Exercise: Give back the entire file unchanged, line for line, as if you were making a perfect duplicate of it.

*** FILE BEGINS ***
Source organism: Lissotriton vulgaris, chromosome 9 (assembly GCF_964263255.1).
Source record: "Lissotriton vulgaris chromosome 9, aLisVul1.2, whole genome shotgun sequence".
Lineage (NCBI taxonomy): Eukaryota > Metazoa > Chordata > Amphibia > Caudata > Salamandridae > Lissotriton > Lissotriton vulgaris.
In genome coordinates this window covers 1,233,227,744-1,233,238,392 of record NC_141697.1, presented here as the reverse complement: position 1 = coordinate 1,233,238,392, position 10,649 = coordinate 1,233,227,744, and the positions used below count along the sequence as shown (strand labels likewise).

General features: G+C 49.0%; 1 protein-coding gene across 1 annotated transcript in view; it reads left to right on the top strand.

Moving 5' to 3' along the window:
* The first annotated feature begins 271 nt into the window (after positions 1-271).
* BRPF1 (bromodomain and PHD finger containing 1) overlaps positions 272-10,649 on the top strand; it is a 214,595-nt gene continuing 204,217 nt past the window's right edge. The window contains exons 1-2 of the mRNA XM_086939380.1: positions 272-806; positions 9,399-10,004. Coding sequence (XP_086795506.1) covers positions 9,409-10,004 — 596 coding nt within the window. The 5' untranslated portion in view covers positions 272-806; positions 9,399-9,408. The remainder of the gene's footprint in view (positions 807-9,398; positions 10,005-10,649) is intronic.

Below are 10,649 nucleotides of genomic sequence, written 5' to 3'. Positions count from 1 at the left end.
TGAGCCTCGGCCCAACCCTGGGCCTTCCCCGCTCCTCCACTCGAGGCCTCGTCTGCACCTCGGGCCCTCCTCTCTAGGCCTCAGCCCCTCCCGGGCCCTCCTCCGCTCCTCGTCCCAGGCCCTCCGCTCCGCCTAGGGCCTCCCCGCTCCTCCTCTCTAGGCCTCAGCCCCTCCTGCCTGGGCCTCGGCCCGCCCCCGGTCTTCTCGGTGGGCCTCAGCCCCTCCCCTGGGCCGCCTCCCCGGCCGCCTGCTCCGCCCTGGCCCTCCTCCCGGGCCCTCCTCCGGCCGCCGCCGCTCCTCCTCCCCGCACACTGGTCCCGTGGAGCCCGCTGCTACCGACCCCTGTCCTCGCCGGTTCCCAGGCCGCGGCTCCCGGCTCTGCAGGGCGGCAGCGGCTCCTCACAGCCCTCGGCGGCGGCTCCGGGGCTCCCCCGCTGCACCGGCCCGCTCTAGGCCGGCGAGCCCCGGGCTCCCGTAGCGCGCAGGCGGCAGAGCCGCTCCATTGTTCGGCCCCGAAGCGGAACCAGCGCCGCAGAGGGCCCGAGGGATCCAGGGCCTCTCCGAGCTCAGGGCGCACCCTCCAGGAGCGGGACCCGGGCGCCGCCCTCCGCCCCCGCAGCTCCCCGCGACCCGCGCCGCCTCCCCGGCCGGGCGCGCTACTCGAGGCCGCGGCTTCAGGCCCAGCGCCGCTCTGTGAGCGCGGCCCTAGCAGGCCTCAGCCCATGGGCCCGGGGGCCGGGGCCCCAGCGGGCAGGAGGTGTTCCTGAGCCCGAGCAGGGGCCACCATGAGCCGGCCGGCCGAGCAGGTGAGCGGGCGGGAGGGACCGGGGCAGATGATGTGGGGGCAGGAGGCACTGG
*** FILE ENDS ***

Source organism: Lissotriton vulgaris, chromosome 9 (assembly GCF_964263255.1).
Source record: "Lissotriton vulgaris chromosome 9, aLisVul1.2, whole genome shotgun sequence".
Lineage (NCBI taxonomy): Eukaryota > Metazoa > Chordata > Amphibia > Caudata > Salamandridae > Lissotriton > Lissotriton vulgaris.
In genome coordinates this window covers 1,233,227,744-1,233,238,392 of record NC_141697.1, presented here as the reverse complement: position 1 = coordinate 1,233,238,392, position 10,649 = coordinate 1,233,227,744, and the positions used below count along the sequence as shown (strand labels likewise).

General features: G+C 49.0%; 1 protein-coding gene across 1 annotated transcript in view; it reads left to right on the top strand.

Moving 5' to 3' along the window:
* The first annotated feature begins 271 nt into the window (after positions 1-271).
* BRPF1 (bromodomain and PHD finger containing 1) overlaps positions 272-10,649 on the top strand; it is a 214,595-nt gene continuing 204,217 nt past the window's right edge. The window contains exons 1-2 of the mRNA XM_086939380.1: positions 272-806; positions 9,399-10,004. Coding sequence (XP_086795506.1) covers positions 9,409-10,004 — 596 coding nt within the window. The 5' untranslated portion in view covers positions 272-806; positions 9,399-9,408. The remainder of the gene's footprint in view (positions 807-9,398; positions 10,005-10,649) is intronic.

Below are 10,649 nucleotides of genomic sequence, written 5' to 3'. Positions count from 1 at the left end.
TGAGCCTCGGCCCAACCCTGGGCCTTCCCCGCTCCTCCACTCGAGGCCTCGTCTGCACCTCGGGCCCTCCTCTCTAGGCCTCAGCCCCTCCCGGGCCCTCCTCCGCTCCTCGTCCCAGGCCCTCCGCTCCGCCTAGGGCCTCCCCGCTCCTCCTCTCTAGGCCTCAGCCCCTCCTGCCTGGGCCTCGGCCCGCCCCCGGTCTTCTCGGTGGGCCTCAGCCCCTCCCCTGGGCCGCCTCCCCGGCCGCCTGCTCCGCCCTGGCCCTCCTCCCGGGCCCTCCTCCGGCCGCCGCCGCTCCTCCTCCCCGCACACTGGTCCCGTGGAGCCCGCTGCTACCGACCCCTGTCCTCGCCGGTTCCCAGGCCGCGGCTCCCGGCTCTGCAGGGCGGCAGCGGCTCCTCACAGCCCTCGGCGGCGGCTCCGGGGCTCCCCCGCTGCACCGGCCCGCTCTAGGCCGGCGAGCCCCGGGCTCCCGTAGCGCGCAGGCGGCAGAGCCGCTCCATTGTTCGGCCCCGAAGCGGAACCAGCGCCGCAGAGGGCCCGAGGGATCCAGGGCCTCTCCGAGCTCAGGGCGCACCCTCCAGGAGCGGGACCCGGGCGCCGCCCTCCGCCCCCGCAGCTCCCCGCGACCCGCGCCGCCTCCCCGGCCGGGCGCGCTACTCGAGGCCGCGGCTTCAGGCCCAGCGCCGCTCTGTGAGCGCGGCCCTAGCAGGCCTCAGCCCATGGGCCCGGGGGCCGGGGCCCCAGCGGGCAGGAGGTGTTCCTGAGCCCGAGCAGGGGCCACCATGAGCCGGCCGGCCGAGCAGGTGAGCGGGCGGGAGGGACCGGGGCAGATGATGTGGGGGCAGGAGGCACTGG